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Johnson & Johnson Faces First Investor Lawsuit Over Talc Products

Johnson & Johnson is facing an investor class action lawsuit over its talc products. The suit alleges that the company knew its talc products contained asbestos fibers as far back as the 1970s.

The complaint was filed in early February in the U.S. District Court for the District of New Jersey.

Investors suffered losses when the company’s stock fell after reports surfaced that showed the company knew for decades that its talc products contained asbestos fibers that could cause cancer.

Johnson & Johnson is facing thousands of consumer lawsuits over the alleged link between talc products and mesothelioma and ovarian cancer. The results have been mixed.

Investors claim that the company misled them about the alleged cancer link, and repeatedly stated that their products were safe and asbestos-free.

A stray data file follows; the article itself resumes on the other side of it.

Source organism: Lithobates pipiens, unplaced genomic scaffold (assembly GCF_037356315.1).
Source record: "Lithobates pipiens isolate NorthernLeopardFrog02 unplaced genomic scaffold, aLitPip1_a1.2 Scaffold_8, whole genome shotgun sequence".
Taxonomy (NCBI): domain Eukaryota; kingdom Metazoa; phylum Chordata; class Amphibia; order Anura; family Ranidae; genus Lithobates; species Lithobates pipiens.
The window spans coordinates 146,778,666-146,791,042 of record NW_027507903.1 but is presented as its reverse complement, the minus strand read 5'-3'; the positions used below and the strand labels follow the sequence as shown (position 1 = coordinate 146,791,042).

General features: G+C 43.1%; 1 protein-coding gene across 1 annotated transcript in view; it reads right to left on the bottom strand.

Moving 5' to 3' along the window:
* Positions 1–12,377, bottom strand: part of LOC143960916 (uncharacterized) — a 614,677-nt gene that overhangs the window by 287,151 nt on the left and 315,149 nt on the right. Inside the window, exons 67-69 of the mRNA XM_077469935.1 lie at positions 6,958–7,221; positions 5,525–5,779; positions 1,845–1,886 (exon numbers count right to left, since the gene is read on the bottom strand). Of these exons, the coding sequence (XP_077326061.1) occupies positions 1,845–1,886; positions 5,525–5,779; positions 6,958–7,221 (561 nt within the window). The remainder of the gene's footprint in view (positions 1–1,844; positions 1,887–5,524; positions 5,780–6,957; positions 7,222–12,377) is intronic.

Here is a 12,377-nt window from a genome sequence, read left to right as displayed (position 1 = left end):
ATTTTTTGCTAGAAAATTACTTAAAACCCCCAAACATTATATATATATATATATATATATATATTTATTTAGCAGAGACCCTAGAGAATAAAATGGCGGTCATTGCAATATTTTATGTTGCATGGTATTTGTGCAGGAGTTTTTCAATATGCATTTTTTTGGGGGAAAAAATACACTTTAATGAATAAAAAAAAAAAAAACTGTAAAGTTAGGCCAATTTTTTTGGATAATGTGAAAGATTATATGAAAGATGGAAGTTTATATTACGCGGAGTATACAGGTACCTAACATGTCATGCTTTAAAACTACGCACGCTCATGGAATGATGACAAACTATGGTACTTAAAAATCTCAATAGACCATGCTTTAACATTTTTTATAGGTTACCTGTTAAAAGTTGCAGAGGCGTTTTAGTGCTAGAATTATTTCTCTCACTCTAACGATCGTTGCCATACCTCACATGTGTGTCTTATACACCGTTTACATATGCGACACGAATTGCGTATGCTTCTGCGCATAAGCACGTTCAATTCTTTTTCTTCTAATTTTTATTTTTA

Ernie Knewitz, vice president of media relations at Johnson & Johnson, told Bloomberg that the lawsuits were “baseless” and that the company would vigorously defend its position. Knewitz pointed to a similar case that was “soundly rejected by a California jury in November 2017.”

“Johnson’s Baby Powder does not contain asbestos or cause mesothelioma or ovarian cancer, and we are confident that our talc products are, and always have been, free of asbestos, based on decades of monitoring, testing and regulation dating back to the 1970s,” he said. “Sample testing by independent laboratories, independent scientists, governmental agencies, and academic institutions spanning decades have all confirmed the absence of asbestos in our talc products.”

Some consumer cases against the company have already been dismissed in a New Jersey state court for lack of evidence. In other states, juries have awarded plaintiffs millions of dollars in damages.

The investors’ claims in the lawsuit are based on a document presented during a consumer lawsuit. The document showed that the company marketed its talc products as asbestos-free despite knowing in the 1970s that it may have been present in some of its talc mines.